And while Elliott’s story is sad, and his music often forlorn, the energy in the venue on this evening was anything but that. It was a communal celebration of music that everyone in the building clearly loved. That is also reflected in the manner that Elliott’s songs were played on this evening, and recorded on the album. Avett and Mayfield did not try to take edgy artistic approaches or rethink the energy level of the originals, they basically just wanted to change who was doing the signing. One would have to think they’re maybe trying to expose this music to a new generation of listeners, and that to over think the re-recordings wouldn’t accomplish that. It also is another way of respecting the man who wrote the original music.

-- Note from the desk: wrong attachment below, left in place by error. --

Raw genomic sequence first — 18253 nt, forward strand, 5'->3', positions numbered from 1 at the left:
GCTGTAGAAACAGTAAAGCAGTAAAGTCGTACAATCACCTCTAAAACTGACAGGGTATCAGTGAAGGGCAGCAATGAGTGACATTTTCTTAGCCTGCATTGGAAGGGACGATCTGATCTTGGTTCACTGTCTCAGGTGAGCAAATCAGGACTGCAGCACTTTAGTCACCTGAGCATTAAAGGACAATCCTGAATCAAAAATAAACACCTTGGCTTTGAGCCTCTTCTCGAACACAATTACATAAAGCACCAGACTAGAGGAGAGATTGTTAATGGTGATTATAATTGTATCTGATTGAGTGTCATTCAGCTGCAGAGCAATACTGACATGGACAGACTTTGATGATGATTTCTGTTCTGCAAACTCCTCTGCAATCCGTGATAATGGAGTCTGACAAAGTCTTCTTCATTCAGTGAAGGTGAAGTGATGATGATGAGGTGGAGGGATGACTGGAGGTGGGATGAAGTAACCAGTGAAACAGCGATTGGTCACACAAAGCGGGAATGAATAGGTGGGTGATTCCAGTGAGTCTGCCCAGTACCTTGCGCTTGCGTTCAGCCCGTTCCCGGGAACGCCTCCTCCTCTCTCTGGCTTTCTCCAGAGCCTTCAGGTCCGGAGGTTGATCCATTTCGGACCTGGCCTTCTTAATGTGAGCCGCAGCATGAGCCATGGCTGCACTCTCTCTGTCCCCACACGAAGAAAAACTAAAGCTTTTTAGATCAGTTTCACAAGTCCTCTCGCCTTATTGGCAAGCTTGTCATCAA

One highlight was Somebody That I Used To Know, which was sung by both Avett and Mayfield in a very buoyant manner which surely brought smiles to many in attendance. Miss Misery, the song for which Elliott received an Oscar nomination, was part of the encore as it should be (although it’s oddly enough not on the album), and was played and sung beautifully by Avett. Another moving number was Angels in the Snow, sung primarily by Mayfield, at a slightly slower pace than the original, but with the same reverence for the brilliance of the lyrics. Hearing it sung so heartfelt by a woman with a voice such as Mayfield has was a very pleasant, yet minor, twist.